Becoming a veterinarian can be a challenging road that requires perseverance, service, and academic rigor. There are 30 schools or colleges of veterinary medicine (CVMs) in the U.S. that are accredited or have accreditation pending. Admission to veterinary school is extremely competitive, and veterinary schools review a candidate’s eligibility on multiple factors such as GPA, standardized exam scores, and service and volunteer experience. Pre-Vet is considered an area of interest, in addition to your chosen major. Veterinary schools accept a variety of majors, as long as a student fulfills all requirements for admission.
Grades are important to gaining admission, but you could have a 4.0 and still not get into veterinary school. You should plan on earning a 3.5+ GPA to be considered.
Prerequisites vary from program to program. Please review the Summary of Course Prerequisites provided by the Association of American Veterinary Medical Colleges (AAVMC) for more details.
Students planning to apply to the Texas A&M University College of Veterinary Medicine, should review their specific prerequisites.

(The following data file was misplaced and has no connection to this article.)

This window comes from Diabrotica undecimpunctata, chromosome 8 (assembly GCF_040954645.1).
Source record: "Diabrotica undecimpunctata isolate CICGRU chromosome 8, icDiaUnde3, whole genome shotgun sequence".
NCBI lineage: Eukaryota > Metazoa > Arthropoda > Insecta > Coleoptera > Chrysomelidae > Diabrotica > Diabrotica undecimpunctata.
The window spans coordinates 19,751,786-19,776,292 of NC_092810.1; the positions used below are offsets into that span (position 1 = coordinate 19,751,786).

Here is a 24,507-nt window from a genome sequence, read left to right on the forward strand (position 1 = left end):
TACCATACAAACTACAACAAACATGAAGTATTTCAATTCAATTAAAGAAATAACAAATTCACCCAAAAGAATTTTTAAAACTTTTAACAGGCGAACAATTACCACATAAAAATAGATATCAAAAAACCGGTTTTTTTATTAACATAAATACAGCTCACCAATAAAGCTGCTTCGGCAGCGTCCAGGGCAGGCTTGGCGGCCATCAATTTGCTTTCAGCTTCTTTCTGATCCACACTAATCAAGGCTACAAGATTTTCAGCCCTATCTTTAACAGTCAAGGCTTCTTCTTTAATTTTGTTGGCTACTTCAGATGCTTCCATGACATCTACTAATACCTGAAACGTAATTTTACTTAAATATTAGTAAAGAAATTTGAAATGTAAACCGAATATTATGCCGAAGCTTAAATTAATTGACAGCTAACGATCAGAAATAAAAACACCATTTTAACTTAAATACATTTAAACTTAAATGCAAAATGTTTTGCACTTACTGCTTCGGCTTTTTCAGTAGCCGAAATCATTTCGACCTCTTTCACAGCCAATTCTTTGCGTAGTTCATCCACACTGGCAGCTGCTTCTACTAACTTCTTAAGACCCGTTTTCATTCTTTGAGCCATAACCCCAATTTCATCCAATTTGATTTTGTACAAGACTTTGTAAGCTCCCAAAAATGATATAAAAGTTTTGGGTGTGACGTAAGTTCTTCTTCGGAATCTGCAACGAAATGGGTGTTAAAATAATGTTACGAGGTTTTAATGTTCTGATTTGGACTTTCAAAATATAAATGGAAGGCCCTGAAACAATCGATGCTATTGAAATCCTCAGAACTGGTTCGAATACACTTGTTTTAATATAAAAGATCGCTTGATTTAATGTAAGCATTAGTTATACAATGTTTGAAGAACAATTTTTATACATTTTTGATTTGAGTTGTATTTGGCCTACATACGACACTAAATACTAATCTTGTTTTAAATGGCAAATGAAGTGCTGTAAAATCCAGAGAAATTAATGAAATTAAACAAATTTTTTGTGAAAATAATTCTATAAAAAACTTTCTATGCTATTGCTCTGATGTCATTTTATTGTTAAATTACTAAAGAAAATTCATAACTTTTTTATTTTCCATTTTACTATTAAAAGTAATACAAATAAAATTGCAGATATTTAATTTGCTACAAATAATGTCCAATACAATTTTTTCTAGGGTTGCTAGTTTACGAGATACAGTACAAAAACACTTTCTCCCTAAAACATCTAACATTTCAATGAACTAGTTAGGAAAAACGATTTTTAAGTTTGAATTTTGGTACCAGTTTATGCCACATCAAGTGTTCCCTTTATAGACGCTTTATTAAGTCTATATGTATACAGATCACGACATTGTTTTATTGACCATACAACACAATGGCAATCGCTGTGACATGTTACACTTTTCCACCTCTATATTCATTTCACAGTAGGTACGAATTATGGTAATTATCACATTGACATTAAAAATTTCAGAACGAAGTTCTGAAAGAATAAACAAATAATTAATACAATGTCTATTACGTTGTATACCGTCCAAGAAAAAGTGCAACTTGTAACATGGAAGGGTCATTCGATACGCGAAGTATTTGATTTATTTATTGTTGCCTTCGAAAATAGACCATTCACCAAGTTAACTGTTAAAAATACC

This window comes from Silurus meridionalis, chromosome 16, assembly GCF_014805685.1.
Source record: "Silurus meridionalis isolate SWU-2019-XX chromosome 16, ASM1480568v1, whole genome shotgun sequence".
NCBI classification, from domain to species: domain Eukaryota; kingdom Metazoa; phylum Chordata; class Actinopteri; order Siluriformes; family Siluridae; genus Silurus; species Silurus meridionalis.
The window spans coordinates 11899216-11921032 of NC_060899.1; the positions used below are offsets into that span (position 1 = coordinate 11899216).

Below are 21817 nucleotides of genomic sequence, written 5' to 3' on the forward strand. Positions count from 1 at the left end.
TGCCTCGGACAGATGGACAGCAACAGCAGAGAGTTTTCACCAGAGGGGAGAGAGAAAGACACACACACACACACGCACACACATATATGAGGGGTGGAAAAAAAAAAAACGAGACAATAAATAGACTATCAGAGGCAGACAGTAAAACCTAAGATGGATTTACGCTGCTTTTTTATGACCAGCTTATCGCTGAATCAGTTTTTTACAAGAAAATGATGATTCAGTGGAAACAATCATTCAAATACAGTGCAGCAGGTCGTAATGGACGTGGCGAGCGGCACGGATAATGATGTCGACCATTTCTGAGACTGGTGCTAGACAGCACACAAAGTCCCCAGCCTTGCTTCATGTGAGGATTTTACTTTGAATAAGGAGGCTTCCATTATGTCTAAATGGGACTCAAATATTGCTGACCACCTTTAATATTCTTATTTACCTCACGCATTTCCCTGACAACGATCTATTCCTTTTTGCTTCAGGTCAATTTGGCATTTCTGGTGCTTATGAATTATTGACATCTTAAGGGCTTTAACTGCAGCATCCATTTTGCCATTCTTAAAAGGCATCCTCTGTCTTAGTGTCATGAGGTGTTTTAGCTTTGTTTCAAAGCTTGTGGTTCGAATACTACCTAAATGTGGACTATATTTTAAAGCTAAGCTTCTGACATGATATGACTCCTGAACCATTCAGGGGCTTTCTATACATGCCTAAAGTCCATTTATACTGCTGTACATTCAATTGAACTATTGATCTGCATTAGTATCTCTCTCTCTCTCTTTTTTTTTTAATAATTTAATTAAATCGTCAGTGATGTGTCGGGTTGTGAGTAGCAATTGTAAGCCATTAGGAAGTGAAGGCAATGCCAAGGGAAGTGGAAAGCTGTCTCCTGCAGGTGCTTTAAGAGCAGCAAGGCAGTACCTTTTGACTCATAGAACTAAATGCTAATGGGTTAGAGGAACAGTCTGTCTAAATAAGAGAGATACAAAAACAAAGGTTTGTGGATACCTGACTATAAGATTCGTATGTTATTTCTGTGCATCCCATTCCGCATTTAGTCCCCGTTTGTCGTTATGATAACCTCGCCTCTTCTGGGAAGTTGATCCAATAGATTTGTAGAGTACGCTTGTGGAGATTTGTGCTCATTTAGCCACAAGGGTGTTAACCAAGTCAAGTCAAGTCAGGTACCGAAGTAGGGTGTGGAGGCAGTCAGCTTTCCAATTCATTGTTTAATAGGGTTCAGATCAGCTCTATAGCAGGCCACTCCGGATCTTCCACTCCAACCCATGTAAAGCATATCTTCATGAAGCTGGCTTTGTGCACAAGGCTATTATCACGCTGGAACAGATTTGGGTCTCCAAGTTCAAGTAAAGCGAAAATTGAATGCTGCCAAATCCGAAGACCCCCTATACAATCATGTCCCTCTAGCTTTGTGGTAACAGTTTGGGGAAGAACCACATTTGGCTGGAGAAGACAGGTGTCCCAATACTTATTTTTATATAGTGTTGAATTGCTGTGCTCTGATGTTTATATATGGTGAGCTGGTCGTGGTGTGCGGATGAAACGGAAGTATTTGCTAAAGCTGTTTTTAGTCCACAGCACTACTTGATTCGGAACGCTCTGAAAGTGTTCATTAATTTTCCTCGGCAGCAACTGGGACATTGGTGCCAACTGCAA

Service & Volunteerism
Veterinarians and other health care professionals are expected to perform community service while in school. The Pre-Health Professions Office can assist you in researching service and volunteer opportunities; following are a few local opportunities.
What Entrance Exam is Required and When Should I Take It?
The Graduate Record Examination (GRE) is required by most veterinary schools, while some also require the Biology GRE. Some programs will accept the Medical College Admission Test (MCAT) in place of the GRE. Testing and application deadlines vary by program. Visit the Association of American Veterinary Medical Colleges (AAVMC) for details.
How Do I Apply?
Review the application overview and resources provided by the Veterinary Medical College Application Service (VMCAS) for details.